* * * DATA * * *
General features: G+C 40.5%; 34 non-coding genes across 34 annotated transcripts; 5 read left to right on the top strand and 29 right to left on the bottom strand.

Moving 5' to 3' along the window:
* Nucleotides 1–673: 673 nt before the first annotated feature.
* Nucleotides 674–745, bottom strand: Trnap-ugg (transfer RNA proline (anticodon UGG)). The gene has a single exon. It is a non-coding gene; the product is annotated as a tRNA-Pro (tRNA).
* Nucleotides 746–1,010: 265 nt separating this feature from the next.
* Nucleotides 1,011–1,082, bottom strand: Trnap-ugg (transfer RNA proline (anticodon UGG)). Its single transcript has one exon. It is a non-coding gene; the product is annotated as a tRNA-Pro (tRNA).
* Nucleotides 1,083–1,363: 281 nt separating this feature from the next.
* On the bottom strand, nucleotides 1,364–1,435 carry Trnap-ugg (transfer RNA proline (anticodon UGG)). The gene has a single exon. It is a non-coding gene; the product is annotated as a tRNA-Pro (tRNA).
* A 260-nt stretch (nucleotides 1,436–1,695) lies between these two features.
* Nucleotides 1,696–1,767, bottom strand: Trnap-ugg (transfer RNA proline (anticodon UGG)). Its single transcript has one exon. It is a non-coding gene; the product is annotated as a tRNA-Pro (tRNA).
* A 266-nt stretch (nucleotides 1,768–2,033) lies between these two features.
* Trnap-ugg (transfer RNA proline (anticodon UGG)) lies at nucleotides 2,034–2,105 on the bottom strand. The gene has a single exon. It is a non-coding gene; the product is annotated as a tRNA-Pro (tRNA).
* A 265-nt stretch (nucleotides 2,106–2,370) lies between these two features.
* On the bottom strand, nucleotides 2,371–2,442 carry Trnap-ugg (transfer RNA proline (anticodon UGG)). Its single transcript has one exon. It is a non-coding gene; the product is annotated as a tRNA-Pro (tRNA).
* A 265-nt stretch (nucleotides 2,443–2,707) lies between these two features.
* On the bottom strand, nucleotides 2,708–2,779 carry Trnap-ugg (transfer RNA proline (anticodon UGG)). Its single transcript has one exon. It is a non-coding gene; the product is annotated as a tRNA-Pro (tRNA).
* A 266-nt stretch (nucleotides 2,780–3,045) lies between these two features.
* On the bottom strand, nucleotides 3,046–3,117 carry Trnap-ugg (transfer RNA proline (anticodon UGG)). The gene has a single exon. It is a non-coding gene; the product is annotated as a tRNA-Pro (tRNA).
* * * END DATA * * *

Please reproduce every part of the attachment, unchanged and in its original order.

General features: G+C 40.5%; 34 non-coding genes across 34 annotated transcripts; 5 read left to right on the top strand and 29 right to left on the bottom strand.

Moving 5' to 3' along the window:
* Nucleotides 1–673: 673 nt before the first annotated feature.
* Nucleotides 674–745, bottom strand: Trnap-ugg (transfer RNA proline (anticodon UGG)). The gene has a single exon. It is a non-coding gene; the product is annotated as a tRNA-Pro (tRNA).
* Nucleotides 746–1,010: 265 nt separating this feature from the next.
* Nucleotides 1,011–1,082, bottom strand: Trnap-ugg (transfer RNA proline (anticodon UGG)). Its single transcript has one exon. It is a non-coding gene; the product is annotated as a tRNA-Pro (tRNA).
* Nucleotides 1,083–1,363: 281 nt separating this feature from the next.
* On the bottom strand, nucleotides 1,364–1,435 carry Trnap-ugg (transfer RNA proline (anticodon UGG)). The gene has a single exon. It is a non-coding gene; the product is annotated as a tRNA-Pro (tRNA).
* A 260-nt stretch (nucleotides 1,436–1,695) lies between these two features.
* Nucleotides 1,696–1,767, bottom strand: Trnap-ugg (transfer RNA proline (anticodon UGG)). Its single transcript has one exon. It is a non-coding gene; the product is annotated as a tRNA-Pro (tRNA).
* A 266-nt stretch (nucleotides 1,768–2,033) lies between these two features.
* Trnap-ugg (transfer RNA proline (anticodon UGG)) lies at nucleotides 2,034–2,105 on the bottom strand. The gene has a single exon. It is a non-coding gene; the product is annotated as a tRNA-Pro (tRNA).
* A 265-nt stretch (nucleotides 2,106–2,370) lies between these two features.
* On the bottom strand, nucleotides 2,371–2,442 carry Trnap-ugg (transfer RNA proline (anticodon UGG)). Its single transcript has one exon. It is a non-coding gene; the product is annotated as a tRNA-Pro (tRNA).
* A 265-nt stretch (nucleotides 2,443–2,707) lies between these two features.
* On the bottom strand, nucleotides 2,708–2,779 carry Trnap-ugg (transfer RNA proline (anticodon UGG)). Its single transcript has one exon. It is a non-coding gene; the product is annotated as a tRNA-Pro (tRNA).
* A 266-nt stretch (nucleotides 2,780–3,045) lies between these two features.
* On the bottom strand, nucleotides 3,046–3,117 carry Trnap-ugg (transfer RNA proline (anticodon UGG)). The gene has a single exon. It is a non-coding gene; the product is annotated as a tRNA-Pro (tRNA).